View Full Version : Gunsmithing

October 10, 2004, 08:25 PM
I think this is where i post this. but any recomendations for a good book to read regarding gunsmithing.

October 10, 2004, 11:11 PM
It would be easier if you could break it down to what TYPE of gunsmithing.
Rifles or shotguns.
Making stocks.
Metal finishing...........

A good source of books is from Brownell's Gunsmithing Supply. They sell about everything that's worth having.

October 11, 2004, 01:03 AM
pistols to start the work my way to anything i can

October 11, 2004, 01:03 PM
The best pistolsmithing books available are the Jerry Kuhnhausen series.

These are gun-specific, with volumes on the Colt 1911 autos, the Colt Python-type revolvers, the Colt King Cobra types, the S&W revolvers, the Ruger's, and the Colt Single Action.
There are also volumes on several rifles and the Remington shotguns.

These books were written as a training aid to teach new pistolsmiths how to work on specific guns.

Although the books assume that you have the basic skills, and don't go into details on HOW to operate lathes or milling machines, this is an excellent way to start you training.

Again, Brownell's have some of the older general gunsmithing books, and these typically cover a range of techniques like filing, soft soldering, silver brazing, stock work, etc.

One word of warning on the older gunsmithing books: These were written back in the days of the "get it to work" school.
In those days a man's labor was cheap, but parts were expensive and VERY hard to get.
So, most of these techniques involved heating and bending, building up parts, and in general using techniques no longer acceptable.

Read these books to learn the various methods of working metal and wood, and the general methods used in gunsmithing, BUT follow the methods in the Kuhnhausen books.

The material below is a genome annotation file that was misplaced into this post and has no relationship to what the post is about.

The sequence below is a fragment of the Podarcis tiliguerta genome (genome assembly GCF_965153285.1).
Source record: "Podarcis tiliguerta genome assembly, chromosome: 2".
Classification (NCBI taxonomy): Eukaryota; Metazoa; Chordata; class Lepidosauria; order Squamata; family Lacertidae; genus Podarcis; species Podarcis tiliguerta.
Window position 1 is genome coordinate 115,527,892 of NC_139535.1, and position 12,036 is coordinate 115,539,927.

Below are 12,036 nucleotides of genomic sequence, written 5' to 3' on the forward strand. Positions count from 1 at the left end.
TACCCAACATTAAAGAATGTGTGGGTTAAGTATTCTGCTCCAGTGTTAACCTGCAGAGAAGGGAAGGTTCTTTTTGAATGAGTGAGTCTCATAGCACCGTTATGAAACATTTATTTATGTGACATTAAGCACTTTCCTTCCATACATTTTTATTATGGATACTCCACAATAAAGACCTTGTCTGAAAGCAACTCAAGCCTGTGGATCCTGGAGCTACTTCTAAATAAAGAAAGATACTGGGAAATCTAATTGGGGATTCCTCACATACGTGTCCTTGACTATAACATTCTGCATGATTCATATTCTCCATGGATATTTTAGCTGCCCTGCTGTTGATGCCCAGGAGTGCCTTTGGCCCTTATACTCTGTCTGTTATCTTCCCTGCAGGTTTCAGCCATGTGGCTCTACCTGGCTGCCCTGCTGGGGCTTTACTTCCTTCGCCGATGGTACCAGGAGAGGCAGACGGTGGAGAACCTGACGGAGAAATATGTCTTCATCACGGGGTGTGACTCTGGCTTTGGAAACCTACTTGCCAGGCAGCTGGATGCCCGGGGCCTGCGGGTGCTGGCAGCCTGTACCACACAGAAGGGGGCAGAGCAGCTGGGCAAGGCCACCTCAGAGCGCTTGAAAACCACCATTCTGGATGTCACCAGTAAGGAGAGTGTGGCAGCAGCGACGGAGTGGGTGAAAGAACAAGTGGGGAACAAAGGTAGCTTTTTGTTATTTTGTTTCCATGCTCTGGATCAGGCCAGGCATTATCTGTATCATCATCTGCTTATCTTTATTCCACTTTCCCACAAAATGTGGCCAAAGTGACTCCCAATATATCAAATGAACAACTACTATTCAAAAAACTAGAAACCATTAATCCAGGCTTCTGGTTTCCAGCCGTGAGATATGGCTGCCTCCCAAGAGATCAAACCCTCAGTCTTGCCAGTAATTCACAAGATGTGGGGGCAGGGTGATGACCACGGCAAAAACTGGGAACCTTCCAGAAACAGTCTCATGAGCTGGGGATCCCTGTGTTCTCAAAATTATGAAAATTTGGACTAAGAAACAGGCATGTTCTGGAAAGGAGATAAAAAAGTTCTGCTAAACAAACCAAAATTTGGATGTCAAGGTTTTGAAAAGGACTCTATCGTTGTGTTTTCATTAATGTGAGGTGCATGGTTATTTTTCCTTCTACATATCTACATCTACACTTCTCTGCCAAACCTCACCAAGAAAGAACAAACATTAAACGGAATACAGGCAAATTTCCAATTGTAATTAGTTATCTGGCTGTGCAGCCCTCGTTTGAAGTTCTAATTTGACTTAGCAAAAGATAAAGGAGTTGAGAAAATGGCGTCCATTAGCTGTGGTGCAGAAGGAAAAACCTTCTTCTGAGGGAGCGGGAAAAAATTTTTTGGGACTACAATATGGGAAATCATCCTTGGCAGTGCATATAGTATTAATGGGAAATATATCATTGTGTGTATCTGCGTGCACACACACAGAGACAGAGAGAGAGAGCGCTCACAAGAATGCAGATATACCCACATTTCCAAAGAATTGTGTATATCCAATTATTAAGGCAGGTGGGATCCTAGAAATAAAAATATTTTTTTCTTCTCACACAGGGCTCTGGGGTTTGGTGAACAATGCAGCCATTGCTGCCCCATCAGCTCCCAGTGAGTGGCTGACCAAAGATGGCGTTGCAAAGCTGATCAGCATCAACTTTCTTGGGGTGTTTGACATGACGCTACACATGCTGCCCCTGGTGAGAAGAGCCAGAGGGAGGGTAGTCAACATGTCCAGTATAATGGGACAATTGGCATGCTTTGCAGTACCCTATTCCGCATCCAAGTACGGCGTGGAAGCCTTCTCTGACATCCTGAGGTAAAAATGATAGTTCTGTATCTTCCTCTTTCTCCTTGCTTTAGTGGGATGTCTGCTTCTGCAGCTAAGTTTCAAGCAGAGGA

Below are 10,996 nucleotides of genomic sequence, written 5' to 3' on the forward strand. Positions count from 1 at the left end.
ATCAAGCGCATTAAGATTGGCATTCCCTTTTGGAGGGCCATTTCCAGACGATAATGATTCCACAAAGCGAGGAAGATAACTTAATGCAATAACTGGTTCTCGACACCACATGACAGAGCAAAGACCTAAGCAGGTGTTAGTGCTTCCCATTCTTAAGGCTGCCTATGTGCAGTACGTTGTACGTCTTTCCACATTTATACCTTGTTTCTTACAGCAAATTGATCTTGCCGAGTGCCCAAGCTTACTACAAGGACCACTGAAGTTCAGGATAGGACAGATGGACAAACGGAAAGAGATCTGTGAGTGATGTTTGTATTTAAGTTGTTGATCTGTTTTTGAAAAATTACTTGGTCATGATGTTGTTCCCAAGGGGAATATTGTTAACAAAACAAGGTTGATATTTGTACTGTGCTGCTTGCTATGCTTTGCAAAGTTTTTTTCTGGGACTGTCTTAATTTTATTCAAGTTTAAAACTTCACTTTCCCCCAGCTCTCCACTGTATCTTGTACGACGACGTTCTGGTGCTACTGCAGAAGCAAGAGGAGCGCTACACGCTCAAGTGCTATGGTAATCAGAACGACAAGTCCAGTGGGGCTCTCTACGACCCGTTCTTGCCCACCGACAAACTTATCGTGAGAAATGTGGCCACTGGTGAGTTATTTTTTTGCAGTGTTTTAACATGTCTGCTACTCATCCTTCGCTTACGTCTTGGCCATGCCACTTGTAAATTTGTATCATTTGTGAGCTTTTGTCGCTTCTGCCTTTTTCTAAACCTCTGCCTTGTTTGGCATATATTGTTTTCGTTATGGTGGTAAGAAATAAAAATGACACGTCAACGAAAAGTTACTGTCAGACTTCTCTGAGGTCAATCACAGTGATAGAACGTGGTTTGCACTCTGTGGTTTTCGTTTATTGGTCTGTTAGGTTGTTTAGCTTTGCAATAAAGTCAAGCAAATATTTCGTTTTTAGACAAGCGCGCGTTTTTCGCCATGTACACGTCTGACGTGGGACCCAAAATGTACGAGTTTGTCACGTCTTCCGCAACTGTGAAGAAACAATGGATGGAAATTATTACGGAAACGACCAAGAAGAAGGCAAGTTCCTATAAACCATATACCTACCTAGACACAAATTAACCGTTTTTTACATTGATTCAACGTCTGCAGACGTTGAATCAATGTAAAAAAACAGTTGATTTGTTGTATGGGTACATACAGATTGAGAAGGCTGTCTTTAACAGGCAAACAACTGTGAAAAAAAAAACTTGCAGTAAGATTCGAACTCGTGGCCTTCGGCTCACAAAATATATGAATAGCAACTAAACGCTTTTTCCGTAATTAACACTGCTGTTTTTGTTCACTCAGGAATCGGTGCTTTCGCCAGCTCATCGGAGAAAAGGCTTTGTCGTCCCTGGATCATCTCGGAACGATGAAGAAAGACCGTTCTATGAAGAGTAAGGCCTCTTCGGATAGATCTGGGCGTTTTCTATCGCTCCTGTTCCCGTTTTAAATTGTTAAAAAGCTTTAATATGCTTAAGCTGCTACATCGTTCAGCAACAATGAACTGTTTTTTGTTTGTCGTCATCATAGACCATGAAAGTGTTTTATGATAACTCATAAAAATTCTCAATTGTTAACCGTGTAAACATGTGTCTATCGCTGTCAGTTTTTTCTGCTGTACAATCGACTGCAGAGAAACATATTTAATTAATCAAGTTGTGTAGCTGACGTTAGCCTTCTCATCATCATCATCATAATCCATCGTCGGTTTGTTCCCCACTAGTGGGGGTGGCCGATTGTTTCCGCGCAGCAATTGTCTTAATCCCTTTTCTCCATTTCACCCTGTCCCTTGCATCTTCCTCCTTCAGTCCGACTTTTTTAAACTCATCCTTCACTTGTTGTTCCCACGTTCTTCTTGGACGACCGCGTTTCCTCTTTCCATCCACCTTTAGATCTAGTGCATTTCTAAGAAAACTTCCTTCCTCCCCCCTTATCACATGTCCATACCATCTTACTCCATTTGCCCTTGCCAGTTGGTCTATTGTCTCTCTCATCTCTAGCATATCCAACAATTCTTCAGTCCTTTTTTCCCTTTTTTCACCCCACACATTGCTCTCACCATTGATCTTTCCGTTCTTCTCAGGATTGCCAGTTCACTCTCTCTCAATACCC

Kuhnhausen was a fanatic about doing ti "The RIGHT way", which is usually the factory way.

Since Kuhnhausen actually trained gunsmiths, he focused on doing work the factory-recommended way, and restoring a gun to factory specs.

Today, parts are plentiful and fairly cheap. Using the old "shade tree" gunsmith's techniques are no longer acceptable. Although these methods will get the gun to work, they aren't RIGHT.
Follow kunhausen's methods, and you'll be doing it properly.

When you order a Kuhnhausen book from Brownell's, they will send you a free catalog of gunsmithing tools. Another source of tooling is Midway in Missouri.

Get both, and look over the book selection.
After buying a Kuhnhausen book, you'll have a better idea of what tools to buy.

To start off, the MOST used gunsmith tool is a good set of gunsmith's screwdrivers.
The Brownell's replaceable tip Master set is the best screwdriver made.

October 17, 2004, 12:52 PM
Part I : Automatic Pistols Revised Edition by J.B. Wood
Part II: Revolvers Revised Edition by J.B. Wood


The NRA Guide to Pistols and Revolvers Revised and Expanded

I also recommend a copy of Gun Parts Catalog, which ever one's current, if FOR NO OTHER REASON than you get exploded diagrams, which CAN be helpful at times.


These are the books I PURCHASED while at Gunsmithing school back in 1997. When I had the money, I added Kuhnhausen's series to my gunsmithing library, cause they are THE BEST, but these run a close second. And are cheaper, if they are still in print.

Hope that helps

October 27, 2004, 05:33 PM
Try "Gunsmithing" by Roy Dunlap. Some of the material is dated, but he was a helluva Smith. Lots of information in there to keep you busy. It was my first book, many moons ago.


4 Eyed Six Shooter
November 2, 2004, 10:44 PM
Be sure to go to Ebay and type in "Gunsmithing" in the search box. I have bought many gunsmithing books off of Ebay for a fraction of the cost of newer ones. Some are the old classics, some newer ones. I've learned something from every book I've read. The suggestions from the earlier posts are all good ones.
Good shooting, John K